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Joni Mitchell's voice as sweet as ever Print-ready version

by John Spitzer
Pittsburgh Post-Gazette
July 11, 1983
Original article: PDF

Caught in the middle…
We’re middle class
We’re middle aged…
And my child’s a stranger…

Joni Mitchell intended these lines from “Chinese Cafe” on her latest album to express her estrangement from the world and from the generation of the ‘80s.

Yet at the Stanley Theater last night Joni Mitchell communicated effectively and successfully with a crowd of 2,500 people, the majority of them younger than she is, some of them probably her daughter’s age.

She didn’t succeed by pandering to the crowd with comfortable arrangements of greatest hits. Nor did she do it by offering a “mellow” antidote to the excesses of contemporary rock n’ roll. Mitchell communicated directly with her audience with a combination of stunning musicianship and personal integrity.

Mitchell’s voice was as strong, as sweet and as flexible as ever, and she moved it around with imaginative daring. She achieved her most concentrated rapport with the audience when she sang solo, accompanying herself on guitar, piano or Appalachian dulcimer. When she sang with her four-piece band her voice was caught up in the intricate harmonic and rhythmic interplay. Yet the voice always asserted its right to make itself heard, and the lyrics, or at least the message, never got lost in the instrumental texture.

Mitchell sang two kaleidoscopic sets ranging from “You Turn Me On, I’m a Radio,” to “Big Yellow Taxi” to “Wild Things Run Fast” and “Solid Love” from her latest album. The sequence of songs was designed to provide constant variety, with simple songs providing relief after difficult ones, rockers following ballads. Each song had enough space to etch itself clearly and distinctly into the consciousness of the crowd.

The band, for its part, was first rate. Vinnie Colaiuta played drums with a control of volume and timbre and an appreciation for cross-rhythmic possibilities. Mike Landau’s hot leads on guitar were appropriate and effective in the rocking numbers, but his playing was most beautiful in slow, pure commentaries on the vocal line, as in “Love,” Mitchell’s heterodox interpretation of 2 Corinthians 13. Russell Ferrante filled in harmonic gaps on piano and synthesizer. Larry Klein, Mitchell’s husband, pushed the band along with agile, open bass lines, and his fine solo in “God Must Be a Boogie Man” paid tribute to Charlie Mingus, the great jazz bassist and Mitchell’s one-time collaborator.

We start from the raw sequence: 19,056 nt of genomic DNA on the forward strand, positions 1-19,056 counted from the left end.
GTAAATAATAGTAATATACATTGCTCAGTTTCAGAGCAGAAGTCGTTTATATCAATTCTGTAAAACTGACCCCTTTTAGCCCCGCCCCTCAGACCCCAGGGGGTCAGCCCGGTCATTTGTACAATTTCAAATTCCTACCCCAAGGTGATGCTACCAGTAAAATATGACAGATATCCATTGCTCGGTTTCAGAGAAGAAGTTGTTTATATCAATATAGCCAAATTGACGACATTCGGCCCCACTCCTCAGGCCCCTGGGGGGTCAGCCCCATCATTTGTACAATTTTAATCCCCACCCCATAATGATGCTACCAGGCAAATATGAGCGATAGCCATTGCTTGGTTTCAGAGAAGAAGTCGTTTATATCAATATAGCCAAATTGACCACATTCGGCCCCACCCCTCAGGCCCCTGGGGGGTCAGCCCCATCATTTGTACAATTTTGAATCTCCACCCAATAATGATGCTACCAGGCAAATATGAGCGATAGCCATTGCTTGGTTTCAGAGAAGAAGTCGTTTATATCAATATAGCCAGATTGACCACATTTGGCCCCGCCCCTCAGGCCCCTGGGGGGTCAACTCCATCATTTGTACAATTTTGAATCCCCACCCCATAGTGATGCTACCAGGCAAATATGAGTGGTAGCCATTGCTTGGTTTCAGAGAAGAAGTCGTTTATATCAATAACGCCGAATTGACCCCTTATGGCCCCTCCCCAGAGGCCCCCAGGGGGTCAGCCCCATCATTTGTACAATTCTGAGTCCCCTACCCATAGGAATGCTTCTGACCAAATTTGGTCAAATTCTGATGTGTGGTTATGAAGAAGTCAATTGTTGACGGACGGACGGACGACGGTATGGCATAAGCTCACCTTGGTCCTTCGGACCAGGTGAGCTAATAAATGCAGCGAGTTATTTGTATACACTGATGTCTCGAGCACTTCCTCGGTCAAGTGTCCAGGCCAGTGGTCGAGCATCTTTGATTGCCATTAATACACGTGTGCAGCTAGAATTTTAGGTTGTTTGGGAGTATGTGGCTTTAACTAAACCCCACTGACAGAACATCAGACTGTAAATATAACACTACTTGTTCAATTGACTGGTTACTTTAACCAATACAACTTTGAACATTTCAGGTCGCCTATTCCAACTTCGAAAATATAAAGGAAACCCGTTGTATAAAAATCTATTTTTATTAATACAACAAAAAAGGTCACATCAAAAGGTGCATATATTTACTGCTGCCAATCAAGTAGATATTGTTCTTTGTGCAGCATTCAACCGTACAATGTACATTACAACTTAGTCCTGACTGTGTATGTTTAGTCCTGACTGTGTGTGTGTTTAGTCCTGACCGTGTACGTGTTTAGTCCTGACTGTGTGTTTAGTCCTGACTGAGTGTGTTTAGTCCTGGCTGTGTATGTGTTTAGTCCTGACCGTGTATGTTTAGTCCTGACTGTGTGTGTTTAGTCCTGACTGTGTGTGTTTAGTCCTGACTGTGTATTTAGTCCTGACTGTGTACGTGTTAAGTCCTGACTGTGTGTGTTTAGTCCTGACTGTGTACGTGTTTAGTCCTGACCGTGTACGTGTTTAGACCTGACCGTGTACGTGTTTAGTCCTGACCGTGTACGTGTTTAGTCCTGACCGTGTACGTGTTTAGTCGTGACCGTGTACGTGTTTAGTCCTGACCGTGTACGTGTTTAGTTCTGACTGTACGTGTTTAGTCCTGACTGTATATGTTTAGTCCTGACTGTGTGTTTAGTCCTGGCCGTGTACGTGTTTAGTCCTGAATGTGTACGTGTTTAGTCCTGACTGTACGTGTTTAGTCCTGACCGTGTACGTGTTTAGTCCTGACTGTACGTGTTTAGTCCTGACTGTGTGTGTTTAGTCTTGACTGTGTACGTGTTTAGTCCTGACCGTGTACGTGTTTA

Mitchell’s arrangements were careful, almost fastidious. Instruments and voice had room to explore without crowding one another. No matter how thick the texture or how complex the rhythms, the songs remained accessible with all their subtleties. “Cotton Avenue,” with its vocal lyricism laid over a smoking beat, and “(You’re So Square) Baby I Don’t Care,” the Leiber and Stoller classic, were particularly imaginative in their re-thinking of basic rock n’ roll chording and rhythms.

Beyond these matters of musical technique, Mitchell projected an integrity and a matter-of-fact sincerity in her lyrics and her delivery that grew on the audience as the evening went on. “Sweet Bird,” with its wailing guitars, and “Refuge of the Road” with its discursive and allusive lyrics, both seemed to be carried along by the strength of the performer’s will. And in “Woodstock,” Mitchell’s third and final encore, she held the audience spellbound with chorus after chorus of unadorned rhythm guitar.

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Added to Library on August 1, 2023. (1801)


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